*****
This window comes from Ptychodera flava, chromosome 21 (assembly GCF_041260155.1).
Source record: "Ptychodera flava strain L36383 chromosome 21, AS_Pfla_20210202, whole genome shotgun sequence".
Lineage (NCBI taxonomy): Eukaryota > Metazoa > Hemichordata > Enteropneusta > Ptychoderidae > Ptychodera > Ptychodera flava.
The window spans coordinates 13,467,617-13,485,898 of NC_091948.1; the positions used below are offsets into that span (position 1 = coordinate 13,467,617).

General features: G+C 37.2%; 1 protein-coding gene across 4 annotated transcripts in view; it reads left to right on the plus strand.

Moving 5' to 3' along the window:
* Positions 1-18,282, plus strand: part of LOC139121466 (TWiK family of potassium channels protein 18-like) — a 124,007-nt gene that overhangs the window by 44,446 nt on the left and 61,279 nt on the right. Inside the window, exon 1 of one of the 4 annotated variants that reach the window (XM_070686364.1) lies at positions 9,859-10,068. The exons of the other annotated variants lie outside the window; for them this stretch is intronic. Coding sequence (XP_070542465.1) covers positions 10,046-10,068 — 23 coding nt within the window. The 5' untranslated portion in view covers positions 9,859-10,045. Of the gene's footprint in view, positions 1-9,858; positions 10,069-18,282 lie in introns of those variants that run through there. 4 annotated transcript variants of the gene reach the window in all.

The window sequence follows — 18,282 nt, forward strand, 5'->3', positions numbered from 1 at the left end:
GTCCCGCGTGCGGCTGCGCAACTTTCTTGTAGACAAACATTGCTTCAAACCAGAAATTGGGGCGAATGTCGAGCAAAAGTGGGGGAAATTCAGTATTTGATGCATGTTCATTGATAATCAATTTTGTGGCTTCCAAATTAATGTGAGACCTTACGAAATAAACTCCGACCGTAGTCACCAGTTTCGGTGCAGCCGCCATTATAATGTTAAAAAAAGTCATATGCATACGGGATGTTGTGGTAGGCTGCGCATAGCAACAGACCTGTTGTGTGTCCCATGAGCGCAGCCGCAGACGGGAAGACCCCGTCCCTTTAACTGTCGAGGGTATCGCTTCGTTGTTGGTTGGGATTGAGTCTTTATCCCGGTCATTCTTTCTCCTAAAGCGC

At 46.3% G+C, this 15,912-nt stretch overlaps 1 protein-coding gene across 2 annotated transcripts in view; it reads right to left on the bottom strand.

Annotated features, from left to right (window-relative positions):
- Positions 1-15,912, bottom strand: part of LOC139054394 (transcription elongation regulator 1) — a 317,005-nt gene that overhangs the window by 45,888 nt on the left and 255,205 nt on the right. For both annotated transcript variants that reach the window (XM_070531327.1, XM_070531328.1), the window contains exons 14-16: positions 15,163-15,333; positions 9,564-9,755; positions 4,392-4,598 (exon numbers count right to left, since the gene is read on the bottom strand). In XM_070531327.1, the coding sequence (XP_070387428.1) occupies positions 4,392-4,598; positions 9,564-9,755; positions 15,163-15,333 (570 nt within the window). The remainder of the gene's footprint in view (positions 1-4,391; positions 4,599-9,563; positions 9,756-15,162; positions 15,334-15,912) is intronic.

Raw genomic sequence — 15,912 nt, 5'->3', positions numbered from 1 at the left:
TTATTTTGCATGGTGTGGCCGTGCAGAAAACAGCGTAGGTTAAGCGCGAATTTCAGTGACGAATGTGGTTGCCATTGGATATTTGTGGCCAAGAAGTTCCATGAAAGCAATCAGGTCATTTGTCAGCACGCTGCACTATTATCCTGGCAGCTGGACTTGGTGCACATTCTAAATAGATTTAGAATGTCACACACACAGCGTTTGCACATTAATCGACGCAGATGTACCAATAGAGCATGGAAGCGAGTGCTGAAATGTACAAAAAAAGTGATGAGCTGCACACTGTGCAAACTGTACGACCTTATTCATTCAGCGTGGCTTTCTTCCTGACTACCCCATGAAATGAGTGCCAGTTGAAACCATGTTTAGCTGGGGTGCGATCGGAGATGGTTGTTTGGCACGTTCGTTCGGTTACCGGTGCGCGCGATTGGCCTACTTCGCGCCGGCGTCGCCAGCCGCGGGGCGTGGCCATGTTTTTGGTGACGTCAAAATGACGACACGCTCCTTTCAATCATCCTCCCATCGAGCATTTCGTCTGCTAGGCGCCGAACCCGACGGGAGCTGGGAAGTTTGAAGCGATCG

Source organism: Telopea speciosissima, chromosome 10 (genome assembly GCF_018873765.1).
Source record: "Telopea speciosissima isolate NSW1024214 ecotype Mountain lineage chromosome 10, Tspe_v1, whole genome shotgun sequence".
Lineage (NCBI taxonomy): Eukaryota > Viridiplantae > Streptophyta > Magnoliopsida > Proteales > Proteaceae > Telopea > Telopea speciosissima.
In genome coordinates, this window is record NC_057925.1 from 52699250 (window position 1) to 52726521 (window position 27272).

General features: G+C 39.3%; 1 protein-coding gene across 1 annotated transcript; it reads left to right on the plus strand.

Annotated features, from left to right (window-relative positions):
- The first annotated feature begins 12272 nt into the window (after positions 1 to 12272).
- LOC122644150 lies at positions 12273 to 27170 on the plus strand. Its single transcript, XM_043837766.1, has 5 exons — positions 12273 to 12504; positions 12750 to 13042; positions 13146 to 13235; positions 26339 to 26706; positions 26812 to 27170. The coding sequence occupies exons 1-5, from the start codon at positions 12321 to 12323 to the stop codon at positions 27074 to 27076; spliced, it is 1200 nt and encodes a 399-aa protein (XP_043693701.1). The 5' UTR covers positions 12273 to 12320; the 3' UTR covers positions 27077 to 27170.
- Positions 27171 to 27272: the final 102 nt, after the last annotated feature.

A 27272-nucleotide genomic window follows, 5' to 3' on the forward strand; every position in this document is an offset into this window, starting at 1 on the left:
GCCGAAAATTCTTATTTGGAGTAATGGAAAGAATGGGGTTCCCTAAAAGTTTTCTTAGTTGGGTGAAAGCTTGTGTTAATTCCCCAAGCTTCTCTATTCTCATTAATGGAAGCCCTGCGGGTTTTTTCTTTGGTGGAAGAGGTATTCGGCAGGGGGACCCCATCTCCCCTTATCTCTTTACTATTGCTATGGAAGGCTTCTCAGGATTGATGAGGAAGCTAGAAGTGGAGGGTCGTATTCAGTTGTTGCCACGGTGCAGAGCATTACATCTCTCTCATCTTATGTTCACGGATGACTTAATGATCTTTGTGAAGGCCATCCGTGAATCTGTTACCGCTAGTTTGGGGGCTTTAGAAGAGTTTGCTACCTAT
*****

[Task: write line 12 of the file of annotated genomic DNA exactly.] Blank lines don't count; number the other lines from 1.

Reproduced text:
- Positions 1-15,912, bottom strand: part of LOC139054394 (transcription elongation regulator 1) — a 317,005-nt gene that overhangs the window by 45,888 nt on the left and 255,205 nt on the right. For both annotated transcript variants that reach the window (XM_070531327.1, XM_070531328.1), the window contains exons 14-16: positions 15,163-15,333; positions 9,564-9,755; positions 4,392-4,598 (exon numbers count right to left, since the gene is read on the bottom strand). In XM_070531327.1, the coding sequence (XP_070387428.1) occupies positions 4,392-4,598; positions 9,564-9,755; positions 15,163-15,333 (570 nt within the window). The remainder of the gene's footprint in view (positions 1-4,391; positions 4,599-9,563; positions 9,756-15,162; positions 15,334-15,912) is intronic.